> So, if the firmware (program) gets screwed up you are in trouble.
    > Modern BIOSes (ASUS, for example) have a non-writable portion that keeps a
    > small piece of code available for emergency recovery.
    > All you'll need is a floppy (non bootable) with a proven working BIOS
    > image. I think that it is only a matter of placing the floppy in the
    > drive, turning on the machine and a little of praying.
    > Carlos
    > "Charlie Russel - MVP" wrote:
    >
    >> Ouch. Makes my ASUS experience feel a lot better! Maybe I've been
    >> spoiled. But I admit - I always keep a baseline version on a bootable CD
    >> that has the flash utility on it... JIC.
    >>
    >> --
    >> Charlie.
    >> http://msmvps.com/xperts64
    >> http://download.microsoft.com/downl..._XP_Professional_x64_Edition_Right_for_Me.doc
    >>
    >> Larry Hodges wrote:
    >>> On two separate occasions using SuperMicro mobos, I had to order a new
    >>> BIOS chip from them because the flash failed. And resetting the mobo
    >>> didn't fix it.
    >>>
    >>>
    >>> "Charlie Russel - MVP" <> wrote in
    >>> message news:%...
    >>>> Now see, that's something I tend to stay on top of, and I haven't had a
    >>>> problem in so many years that I no longer get the adrenaline up. OTOH,
    >>>> it is always a good idea to know where that BIOS reset jumper is on
    >>>> your mobo. :)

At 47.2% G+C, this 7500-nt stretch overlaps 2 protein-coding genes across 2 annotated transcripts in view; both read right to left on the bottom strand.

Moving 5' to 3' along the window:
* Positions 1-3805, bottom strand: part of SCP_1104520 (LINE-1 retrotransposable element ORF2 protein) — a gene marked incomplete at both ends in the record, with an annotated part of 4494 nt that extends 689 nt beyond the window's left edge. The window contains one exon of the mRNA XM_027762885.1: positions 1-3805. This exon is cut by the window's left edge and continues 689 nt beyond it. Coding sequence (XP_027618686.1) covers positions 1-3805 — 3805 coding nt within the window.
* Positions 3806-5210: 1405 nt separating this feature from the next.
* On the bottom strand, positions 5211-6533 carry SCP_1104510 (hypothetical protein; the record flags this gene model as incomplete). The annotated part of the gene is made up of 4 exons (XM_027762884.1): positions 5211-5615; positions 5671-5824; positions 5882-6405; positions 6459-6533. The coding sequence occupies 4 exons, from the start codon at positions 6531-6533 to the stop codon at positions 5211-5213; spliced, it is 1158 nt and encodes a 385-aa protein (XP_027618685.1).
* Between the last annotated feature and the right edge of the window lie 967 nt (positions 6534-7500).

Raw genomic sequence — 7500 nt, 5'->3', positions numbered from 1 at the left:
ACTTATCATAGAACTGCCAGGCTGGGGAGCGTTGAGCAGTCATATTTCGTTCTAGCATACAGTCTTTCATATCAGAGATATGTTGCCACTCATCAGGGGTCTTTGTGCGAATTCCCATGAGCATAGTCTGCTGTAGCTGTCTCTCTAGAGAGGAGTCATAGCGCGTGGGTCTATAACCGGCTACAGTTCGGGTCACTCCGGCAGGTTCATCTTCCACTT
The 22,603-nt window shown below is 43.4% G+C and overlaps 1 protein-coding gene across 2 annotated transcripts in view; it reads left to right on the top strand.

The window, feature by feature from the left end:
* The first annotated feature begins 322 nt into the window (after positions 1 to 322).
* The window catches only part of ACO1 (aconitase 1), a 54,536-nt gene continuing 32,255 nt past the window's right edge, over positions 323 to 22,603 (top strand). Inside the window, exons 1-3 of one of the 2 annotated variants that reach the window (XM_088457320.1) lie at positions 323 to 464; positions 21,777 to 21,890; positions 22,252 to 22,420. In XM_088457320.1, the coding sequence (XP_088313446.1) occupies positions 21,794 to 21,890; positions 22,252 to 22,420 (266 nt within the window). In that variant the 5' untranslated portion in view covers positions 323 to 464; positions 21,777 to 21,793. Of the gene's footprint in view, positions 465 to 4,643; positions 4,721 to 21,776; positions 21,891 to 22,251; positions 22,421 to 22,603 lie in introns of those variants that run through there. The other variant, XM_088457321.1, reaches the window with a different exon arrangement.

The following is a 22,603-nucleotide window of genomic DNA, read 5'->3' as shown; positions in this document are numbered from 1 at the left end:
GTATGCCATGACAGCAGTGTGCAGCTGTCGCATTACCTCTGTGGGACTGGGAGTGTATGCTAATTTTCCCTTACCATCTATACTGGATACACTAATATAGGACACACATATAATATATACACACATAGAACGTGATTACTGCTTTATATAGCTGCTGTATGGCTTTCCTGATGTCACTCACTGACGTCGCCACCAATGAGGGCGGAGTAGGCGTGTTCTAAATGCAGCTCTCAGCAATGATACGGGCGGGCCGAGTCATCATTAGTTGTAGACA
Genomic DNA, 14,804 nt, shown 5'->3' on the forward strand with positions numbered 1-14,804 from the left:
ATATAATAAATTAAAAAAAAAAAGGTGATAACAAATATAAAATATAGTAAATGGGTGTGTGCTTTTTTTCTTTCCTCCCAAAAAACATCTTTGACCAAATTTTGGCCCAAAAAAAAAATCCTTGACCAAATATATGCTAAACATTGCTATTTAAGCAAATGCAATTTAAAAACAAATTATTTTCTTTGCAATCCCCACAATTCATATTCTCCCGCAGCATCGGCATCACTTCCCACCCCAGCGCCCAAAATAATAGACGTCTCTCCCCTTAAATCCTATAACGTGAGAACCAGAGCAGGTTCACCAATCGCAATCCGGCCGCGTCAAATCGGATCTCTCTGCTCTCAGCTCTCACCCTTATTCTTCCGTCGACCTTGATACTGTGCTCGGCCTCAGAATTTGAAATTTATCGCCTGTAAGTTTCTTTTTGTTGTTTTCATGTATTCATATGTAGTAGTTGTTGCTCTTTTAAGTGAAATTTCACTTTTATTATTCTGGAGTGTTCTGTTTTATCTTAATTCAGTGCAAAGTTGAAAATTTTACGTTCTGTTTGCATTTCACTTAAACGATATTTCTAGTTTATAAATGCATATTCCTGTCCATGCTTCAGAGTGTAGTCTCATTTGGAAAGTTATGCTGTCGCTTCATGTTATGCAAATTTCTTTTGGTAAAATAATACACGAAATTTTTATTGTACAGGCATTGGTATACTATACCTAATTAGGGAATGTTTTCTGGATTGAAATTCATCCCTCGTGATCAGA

>>>>
    >>>> --
    >>>> Charlie.
    >>>> http://msmvps.com/xperts64
    >>>> http://download.microsoft.com/downl..._XP_Professional_x64_Edition_Right_for_Me.doc
    >>>>
    >>>> Tony Sperling wrote:
    >>>>> Hi!
    >>>>>
    >>>>> I just flashed my BIOS - it's been years since I went through this
    >>>>> ordeal.
    >>>>> My machines have mostly been quite well behaved,so have skipped that
    >>>>> one. Now I thought it was about time (4 upgrades at once!), and it was
    >>>>> all quite uneventfull - well, painless, at least. Funny how this
    >>>>> simple operation can muster the adrenaline???
    >>>>>
    >>>>>
    >>>>> Tony. . .
     
    Charlie Russel - MVP, May 23, 2006
    #10
  11. Tony Sperling

    DP Guest

    "Carlos" <> wrote in message
    news:...
    > Modern BIOSes (ASUS, for example) have a non-writable portion that keeps a
    > small piece of code available for emergency recovery.
    > All you'll need is a floppy (non bootable) with a proven working BIOS
    > image.
    > I think that it is only a matter of placing the floppy in the drive,
    > turning
    > on the machine and a little of praying.



    Carlos: What if you don't have a floppy drive on your computer? Would a bios
    image on a CD work?
    Or is it too much to ask a crippled computer to find the CD drive?

    I hope I never get to the point where I have to put this knowledge to use,
    but I thought I'd better ask.
     
    DP, May 24, 2006
    #11
  12. Tony Sperling